Fecha de publicación:
Fuente: PubMed "olive table"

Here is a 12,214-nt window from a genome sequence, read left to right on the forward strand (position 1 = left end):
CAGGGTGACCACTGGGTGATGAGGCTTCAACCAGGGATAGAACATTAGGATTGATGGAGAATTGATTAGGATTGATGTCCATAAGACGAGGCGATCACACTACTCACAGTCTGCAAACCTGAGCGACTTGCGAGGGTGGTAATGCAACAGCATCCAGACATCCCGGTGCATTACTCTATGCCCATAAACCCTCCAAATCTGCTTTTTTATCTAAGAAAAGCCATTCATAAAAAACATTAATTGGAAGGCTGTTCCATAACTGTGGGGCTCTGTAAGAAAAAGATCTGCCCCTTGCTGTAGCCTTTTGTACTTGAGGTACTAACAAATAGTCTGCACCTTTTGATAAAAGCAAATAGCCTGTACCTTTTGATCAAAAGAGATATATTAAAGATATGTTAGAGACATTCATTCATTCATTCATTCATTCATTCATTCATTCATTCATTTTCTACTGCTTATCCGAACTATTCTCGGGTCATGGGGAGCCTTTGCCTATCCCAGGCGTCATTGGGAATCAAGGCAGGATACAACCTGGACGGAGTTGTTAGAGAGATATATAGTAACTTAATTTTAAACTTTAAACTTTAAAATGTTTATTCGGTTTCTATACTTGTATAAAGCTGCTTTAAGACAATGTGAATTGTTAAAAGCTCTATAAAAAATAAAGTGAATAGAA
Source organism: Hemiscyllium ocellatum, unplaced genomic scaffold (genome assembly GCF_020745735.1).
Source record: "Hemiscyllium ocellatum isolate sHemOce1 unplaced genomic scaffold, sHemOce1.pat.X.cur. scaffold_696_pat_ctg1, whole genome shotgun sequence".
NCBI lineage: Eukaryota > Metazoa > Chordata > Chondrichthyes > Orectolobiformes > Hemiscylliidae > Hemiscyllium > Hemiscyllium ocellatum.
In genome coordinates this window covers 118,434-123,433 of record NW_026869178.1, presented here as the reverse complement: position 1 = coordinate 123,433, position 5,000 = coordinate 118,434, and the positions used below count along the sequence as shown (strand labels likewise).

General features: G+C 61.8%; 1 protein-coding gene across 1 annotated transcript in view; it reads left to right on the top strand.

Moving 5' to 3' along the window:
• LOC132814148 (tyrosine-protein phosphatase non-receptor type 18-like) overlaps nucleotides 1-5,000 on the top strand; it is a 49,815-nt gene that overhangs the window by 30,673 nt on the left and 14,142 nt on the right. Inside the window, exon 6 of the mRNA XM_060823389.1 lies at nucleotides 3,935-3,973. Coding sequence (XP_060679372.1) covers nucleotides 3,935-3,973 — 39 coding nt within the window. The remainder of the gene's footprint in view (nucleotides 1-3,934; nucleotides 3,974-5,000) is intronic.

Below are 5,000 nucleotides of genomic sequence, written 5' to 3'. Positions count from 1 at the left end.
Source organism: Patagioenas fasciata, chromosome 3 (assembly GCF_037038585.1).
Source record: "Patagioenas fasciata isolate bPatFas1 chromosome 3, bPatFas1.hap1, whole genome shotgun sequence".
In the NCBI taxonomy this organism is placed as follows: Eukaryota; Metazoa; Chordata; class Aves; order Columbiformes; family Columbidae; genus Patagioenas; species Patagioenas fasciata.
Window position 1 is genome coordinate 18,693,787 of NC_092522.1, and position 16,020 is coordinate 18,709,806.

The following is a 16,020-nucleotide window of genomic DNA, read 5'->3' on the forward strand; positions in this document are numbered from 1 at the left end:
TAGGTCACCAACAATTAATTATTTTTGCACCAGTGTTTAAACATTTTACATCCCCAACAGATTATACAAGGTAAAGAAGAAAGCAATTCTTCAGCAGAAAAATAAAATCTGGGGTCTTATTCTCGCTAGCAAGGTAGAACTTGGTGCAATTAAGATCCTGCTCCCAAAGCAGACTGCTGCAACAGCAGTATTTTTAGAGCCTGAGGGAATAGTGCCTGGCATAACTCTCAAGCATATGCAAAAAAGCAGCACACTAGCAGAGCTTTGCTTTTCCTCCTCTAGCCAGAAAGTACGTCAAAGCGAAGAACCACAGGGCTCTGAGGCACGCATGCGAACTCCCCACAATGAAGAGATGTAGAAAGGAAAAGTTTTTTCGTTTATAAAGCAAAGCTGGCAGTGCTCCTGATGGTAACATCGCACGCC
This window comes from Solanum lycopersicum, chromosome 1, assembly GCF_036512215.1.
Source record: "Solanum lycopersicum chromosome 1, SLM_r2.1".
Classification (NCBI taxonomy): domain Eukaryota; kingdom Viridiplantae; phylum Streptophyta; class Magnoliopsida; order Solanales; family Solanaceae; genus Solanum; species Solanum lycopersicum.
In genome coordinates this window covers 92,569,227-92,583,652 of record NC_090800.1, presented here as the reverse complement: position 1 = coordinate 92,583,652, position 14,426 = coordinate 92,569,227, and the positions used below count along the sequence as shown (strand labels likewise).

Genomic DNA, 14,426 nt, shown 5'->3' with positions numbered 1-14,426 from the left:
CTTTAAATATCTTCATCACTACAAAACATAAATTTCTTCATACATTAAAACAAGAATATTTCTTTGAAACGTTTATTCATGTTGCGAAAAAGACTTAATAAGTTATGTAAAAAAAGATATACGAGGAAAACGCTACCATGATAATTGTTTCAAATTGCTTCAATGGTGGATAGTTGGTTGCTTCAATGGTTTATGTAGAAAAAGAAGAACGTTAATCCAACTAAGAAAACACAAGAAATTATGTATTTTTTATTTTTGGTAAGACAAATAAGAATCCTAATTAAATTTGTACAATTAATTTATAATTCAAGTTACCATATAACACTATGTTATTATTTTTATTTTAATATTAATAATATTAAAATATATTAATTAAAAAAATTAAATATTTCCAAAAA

Foods. 2021 May 29;10(6):1236. doi: 10.3390/foods10061236.ABSTRACTIn recent years, a remarkable increase in olive oil consumption has occurred worldwide, favoured by its organoleptic properties and the growing awareness of its health benefits. Currently, olive oil production represents an important economic income for Mediterranean countries, where roughly 98% of the world production is located. Both the cultivation of olive trees and the production of industrial and table olive oil generate huge amounts of solid wastes and dark liquid effluents, including olive leaves and pomace and olive oil mill wastewaters. Besides representing an economic problem for producers, these by-products also pose serious environmental concerns, thus their partial reuse, like that of all agronomical production residues, represents a goal to pursue. This aspect is particularly important since the cited by-products are rich in bioactive compounds, which, once extracted, may represent ingredients with remarkable added value for food, cosmetic and nutraceutical industries. Indeed, they contain considerable amounts of valuable organic acids, carbohydrates, proteins, fibers, and above all, phenolic compounds, that are variably distributed among the different wastes, depending on the employed production process of olive oils and table olives and agronomical practices. Yet, extraction and recovery of bioactive components from selected by-products constitute a critical issue for their rational valorization and detailed identification and quantification are mandatory. The most used analytical methods adopted to identify and quantify bioactive compounds in olive oil by-products are based on the coupling between gas- (GC) or liquid chromatography (LC) and mass spectrometry (MS), with MS being the most useful and successful detection tool for providing structural information. Without derivatization, LC-MS with electrospray (ESI) or atmospheric pressure chemical (APCI) ionization sources has become one of the most relevant and versatile instrumental platforms for identifying phenolic bioactive compounds. In this review, the major LC-MS accomplishments reported in the literature over the last two decades to investigate olive oil processing by-products, specifically olive leaves and pomace and olive oil mill wastewaters, are described, focusing on phenolics and related compounds.PMID:34072297 | PMC:PMC8227576 | DOI:10.3390/foods10061236